This video shows me taxiing and practicing steep turns maneuvre on Cessna 172R at my favorite place to fly – CNU8. There was a 9kt crosswind and instructor let me perform a circuit with a cross-wind approach up until 200 feet before touchdown. Next time I will try to record intercom and sync it to video (Failed to do so this time).
There are 3 types of turns:
- Gentle turn: 15°
- Medium turn: 15-30°
- Steep turns: 30+°
Steep turns are one of the most difficult maneuvres to fly. The objective of the steep turn maneuvres is to develop the smoothness, coordination, orientation, division of attention, and control techniques necessary for the execution of maximum performance turns when the airplane is near its performance limits. It involves several actions performed sequentially to maintain constant airspeed, altitude and bank angle.
Here are the procedures:
- Check for traffic
- Apply rudder (To maintain coordinated flight)
- Apply Pitch to 45°
- Add Power to 2200 RPM at 30+ °
- Hold at 45° / Altitude +/- 100 feet and maintain constant lookout for traffic. Maintain 95 KIAS (Cessna 172R POH)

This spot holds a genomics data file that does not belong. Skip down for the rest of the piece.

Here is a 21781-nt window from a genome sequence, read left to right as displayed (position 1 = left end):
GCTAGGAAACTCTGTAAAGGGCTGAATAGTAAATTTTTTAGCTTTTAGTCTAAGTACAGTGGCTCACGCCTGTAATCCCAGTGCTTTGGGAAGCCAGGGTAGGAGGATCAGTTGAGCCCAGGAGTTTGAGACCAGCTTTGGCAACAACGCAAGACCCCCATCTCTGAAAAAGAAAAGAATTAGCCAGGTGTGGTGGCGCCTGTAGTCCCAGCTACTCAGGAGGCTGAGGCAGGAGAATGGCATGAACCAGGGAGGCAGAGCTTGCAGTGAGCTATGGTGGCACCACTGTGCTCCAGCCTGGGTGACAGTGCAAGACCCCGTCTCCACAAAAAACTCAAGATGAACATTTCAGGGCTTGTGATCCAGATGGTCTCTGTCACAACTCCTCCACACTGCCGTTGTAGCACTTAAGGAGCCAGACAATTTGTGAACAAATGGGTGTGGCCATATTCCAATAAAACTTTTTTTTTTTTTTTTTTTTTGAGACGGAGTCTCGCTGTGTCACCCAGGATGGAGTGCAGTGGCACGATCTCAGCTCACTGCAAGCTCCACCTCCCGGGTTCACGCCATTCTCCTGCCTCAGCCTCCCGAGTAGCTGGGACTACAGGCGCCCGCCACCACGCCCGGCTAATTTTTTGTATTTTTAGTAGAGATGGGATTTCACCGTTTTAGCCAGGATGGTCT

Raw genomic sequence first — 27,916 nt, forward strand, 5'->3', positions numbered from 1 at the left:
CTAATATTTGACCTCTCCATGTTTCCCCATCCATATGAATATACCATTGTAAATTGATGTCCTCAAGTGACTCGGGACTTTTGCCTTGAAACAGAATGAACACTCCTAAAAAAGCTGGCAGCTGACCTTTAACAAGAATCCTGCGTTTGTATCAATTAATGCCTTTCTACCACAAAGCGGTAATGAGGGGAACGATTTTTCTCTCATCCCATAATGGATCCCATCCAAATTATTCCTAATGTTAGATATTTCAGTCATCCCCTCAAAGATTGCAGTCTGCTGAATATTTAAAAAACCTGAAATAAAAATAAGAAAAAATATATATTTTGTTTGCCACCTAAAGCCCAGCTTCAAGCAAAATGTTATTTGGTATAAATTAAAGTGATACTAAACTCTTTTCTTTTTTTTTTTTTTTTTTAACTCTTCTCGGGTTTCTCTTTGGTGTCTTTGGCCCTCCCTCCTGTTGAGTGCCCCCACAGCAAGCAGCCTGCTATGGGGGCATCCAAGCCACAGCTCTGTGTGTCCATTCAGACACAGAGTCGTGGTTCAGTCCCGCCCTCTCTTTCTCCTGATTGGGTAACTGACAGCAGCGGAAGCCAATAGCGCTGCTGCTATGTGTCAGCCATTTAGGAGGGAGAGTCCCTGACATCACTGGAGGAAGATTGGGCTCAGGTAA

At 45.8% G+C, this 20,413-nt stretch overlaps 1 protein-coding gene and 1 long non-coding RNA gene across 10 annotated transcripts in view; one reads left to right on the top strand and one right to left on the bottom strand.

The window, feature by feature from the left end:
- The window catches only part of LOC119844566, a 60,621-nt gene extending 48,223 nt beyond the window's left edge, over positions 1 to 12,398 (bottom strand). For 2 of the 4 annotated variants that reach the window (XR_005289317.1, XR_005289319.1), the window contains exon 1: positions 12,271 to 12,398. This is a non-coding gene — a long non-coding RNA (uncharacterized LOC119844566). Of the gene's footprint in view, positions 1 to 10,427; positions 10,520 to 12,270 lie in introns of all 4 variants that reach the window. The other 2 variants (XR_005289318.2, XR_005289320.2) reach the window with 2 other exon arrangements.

- Perform a 360° turn with gentle roll-out (using ailerons and rudder to maintain coordinated flight) when heading is at approximately 20° to desired initial heading.
After performing the turns here’s what I still found challenging for me – After 30°, it’s required to add power and pitch the plane up while keeping it in coordination and I tend to either gain or lose altitude. It seems that sometimes I fail to input the back-pressure at the right time which makes the airplane to descent. It is very important to glance at a vertical speed indicator at this moment and apply back-pressure A good indication of a right pitch is a G force feeling (If you feel the G’s – you’re doing it right). Another very important step is to add power, since only applying the pitch will decrease the airspeed which could take the plane into the spin if there’s a huge loss of airspeed. Not only that you have to always glance at the instruments, you actually need to scan for traffic – so it’s important to develop a skill of looking outside 80% of the times. My instructor told me to define reference points relative to horizon (exact position of the nose with respect to the horizon as it travels around 360°). Another tip I found useful is resting an elbow on the seat, so left hand on the yoke is not freely moving – this helps to maintain the bank and pitch since that is a key to success in performing a well coordinated turn.
I’ve also practiced the maneuvre at home on a Flight Simulator in the same area with a same approach to CNU8 (As in the Flight training video). It’s interesting to realize that it’s actually a lot harder to perform it on a simulator due to lack of control pressure/g force. However, I found it very useful for visual reference, proper procedure sequence and instrument reference.